Essay about American Dream - Death of a Salesman

1009 Words Dec 19th, 2010 5 Pages
The play Death of a Salesman greatly portrays a specific ideology in regards to values, dreams, goals, and success in our consumer-driven society. It helps showcase the American dream that society tends to strive for even in the early 1900’s (the play is set in the 1940’s). That dream of being a successful business person or vendor. As well as the theory that image and physical attributes are most important to gaining fruition. Willy Loman plays a man in his sixties who has strived for this American dream for over 30 years but realistically has failed miserably on his goal in life – a wealthy salesman like his idol Dave Singleman (a fellow who could make a fortune selling without even leaving his hotel room). He spends his entire life in …show more content…
This field is important as it ensures and maintains an appropriate public image for businesses. It is important for marketing as people place so much emphasis on preferred image.
I believe Millers views in this play are bang on with the issues on values, dreams, goals, and success in our consumer-driven society. People place so much emphasis on unrealistic and inappropriate goals just because they are swayed by the propaganda and promotion of salesmanship. This world of sales is usually encumbered with deceit, hypocrisy and fraud in order to make it to the top. In the play, Willy produced and built his values based on phening for that success regardless of being fully aware that doing so will not bring him to the financial growth he yearned for and respect that he desired. He refused to re-evaluate his values right up until the day of his death. Just like Willy in this play, peoples behaviour, goals and values reflect a major lack of wisdom and knowledge.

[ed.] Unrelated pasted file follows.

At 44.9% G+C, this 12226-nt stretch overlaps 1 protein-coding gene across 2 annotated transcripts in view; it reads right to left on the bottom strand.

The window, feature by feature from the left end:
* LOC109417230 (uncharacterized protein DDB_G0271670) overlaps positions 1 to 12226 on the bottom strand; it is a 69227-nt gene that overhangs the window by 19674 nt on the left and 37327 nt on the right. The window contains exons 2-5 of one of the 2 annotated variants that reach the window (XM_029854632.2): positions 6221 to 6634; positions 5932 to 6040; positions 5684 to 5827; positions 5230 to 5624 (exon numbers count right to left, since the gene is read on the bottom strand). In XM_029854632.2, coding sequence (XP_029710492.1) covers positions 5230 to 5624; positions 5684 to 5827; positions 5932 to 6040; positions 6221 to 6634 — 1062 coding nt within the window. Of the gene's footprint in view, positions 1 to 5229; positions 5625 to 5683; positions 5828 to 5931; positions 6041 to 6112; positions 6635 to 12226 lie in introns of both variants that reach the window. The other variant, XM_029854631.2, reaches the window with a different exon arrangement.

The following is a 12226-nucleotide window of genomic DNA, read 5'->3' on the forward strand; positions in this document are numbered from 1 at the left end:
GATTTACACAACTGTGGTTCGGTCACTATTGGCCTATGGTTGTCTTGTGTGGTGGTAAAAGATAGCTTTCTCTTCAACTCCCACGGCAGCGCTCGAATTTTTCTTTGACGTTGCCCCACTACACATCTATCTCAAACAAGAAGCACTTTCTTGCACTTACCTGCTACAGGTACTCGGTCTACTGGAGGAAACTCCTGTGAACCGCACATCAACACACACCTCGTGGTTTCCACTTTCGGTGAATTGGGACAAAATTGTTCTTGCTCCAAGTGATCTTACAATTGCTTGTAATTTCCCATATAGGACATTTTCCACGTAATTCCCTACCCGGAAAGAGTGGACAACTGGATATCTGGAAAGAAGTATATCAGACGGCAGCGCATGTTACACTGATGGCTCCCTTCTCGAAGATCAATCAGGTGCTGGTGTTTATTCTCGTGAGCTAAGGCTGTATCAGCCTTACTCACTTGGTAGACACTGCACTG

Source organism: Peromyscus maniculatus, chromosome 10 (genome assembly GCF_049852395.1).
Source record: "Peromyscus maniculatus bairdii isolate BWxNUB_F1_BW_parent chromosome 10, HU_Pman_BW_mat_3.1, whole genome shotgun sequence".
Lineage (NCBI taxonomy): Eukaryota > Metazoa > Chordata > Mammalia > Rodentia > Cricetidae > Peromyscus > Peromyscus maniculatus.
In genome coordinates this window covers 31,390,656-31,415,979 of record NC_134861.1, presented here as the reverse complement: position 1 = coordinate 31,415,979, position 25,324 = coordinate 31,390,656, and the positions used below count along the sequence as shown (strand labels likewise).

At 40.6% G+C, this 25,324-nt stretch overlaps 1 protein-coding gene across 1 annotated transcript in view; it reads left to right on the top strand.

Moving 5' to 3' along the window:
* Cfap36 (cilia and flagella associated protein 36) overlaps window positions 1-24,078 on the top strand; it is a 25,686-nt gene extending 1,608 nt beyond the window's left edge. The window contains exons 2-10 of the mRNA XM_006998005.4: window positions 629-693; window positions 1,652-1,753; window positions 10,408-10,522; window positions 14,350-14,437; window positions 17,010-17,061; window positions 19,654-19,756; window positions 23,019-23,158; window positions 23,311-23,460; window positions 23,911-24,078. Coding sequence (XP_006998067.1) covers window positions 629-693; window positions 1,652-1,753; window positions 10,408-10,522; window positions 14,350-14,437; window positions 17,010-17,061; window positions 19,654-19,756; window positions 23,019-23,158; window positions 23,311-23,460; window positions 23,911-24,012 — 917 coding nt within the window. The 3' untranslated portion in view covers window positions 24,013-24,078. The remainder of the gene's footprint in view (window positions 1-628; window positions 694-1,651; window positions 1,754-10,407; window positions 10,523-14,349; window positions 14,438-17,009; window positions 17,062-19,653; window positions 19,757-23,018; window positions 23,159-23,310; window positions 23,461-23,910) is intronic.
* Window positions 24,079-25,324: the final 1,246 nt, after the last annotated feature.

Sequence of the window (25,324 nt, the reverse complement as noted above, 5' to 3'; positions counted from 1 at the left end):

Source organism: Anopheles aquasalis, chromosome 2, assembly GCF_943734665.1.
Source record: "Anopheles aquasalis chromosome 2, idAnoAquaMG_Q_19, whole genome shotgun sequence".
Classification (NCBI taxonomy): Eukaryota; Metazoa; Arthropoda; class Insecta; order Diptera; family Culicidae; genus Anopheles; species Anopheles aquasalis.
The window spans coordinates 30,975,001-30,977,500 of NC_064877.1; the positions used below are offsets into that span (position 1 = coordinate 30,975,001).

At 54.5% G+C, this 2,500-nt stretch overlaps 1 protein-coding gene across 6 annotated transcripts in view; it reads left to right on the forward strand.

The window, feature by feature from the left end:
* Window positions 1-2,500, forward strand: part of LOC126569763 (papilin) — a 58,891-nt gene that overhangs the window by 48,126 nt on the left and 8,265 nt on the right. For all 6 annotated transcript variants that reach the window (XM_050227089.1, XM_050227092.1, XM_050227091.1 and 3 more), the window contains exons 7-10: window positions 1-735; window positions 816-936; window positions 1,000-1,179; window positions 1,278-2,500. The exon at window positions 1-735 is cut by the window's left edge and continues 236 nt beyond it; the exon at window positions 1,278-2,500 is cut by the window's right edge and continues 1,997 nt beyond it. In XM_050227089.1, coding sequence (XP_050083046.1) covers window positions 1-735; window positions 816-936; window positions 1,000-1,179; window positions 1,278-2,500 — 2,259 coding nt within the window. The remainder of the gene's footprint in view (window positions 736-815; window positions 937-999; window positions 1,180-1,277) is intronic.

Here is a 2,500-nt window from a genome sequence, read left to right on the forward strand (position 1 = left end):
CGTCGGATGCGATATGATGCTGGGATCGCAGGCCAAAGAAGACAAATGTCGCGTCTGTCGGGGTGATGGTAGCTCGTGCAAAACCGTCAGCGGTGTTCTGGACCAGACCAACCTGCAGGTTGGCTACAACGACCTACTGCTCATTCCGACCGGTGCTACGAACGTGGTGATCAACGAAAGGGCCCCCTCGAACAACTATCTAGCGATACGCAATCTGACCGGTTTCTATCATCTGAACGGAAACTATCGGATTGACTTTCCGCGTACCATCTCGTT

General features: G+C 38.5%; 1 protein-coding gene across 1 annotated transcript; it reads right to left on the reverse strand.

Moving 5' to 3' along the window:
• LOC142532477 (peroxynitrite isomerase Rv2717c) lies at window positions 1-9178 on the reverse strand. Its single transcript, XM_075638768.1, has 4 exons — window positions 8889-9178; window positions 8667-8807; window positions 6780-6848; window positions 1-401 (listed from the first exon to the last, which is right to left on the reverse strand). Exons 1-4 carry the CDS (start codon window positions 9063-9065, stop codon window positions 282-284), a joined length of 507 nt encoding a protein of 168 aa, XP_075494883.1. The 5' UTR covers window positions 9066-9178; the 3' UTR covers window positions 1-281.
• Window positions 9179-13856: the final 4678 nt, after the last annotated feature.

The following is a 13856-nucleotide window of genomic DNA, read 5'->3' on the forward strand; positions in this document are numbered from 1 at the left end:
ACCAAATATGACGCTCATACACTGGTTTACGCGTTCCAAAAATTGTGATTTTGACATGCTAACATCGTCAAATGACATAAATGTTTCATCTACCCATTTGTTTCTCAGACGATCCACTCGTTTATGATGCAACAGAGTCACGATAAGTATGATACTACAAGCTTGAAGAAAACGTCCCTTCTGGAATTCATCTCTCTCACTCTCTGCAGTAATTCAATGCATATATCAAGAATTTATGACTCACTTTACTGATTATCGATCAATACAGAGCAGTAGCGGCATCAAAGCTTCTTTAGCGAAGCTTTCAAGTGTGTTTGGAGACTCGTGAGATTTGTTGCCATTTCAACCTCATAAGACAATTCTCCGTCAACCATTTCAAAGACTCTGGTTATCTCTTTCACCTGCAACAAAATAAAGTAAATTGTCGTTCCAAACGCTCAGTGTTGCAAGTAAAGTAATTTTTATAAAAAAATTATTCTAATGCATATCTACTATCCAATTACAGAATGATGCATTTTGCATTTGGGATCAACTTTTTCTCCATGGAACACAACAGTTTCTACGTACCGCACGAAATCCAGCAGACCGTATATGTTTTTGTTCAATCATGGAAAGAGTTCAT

Near the end of the play, Biff finally comes to realization that himself, Happy and this father have been chasing false hopes and dreams. He says “ We never told the truth in this house for ten minutes”. He knew he was born to pursue a life of hard real work not the life of a salesman but he idolized his father so much throughout his youth that he wanted to be “just like dad”. Not realizing that dad was nothing that he said he was. Biff does blame Willy for his failing fate. I believe he

Related Documents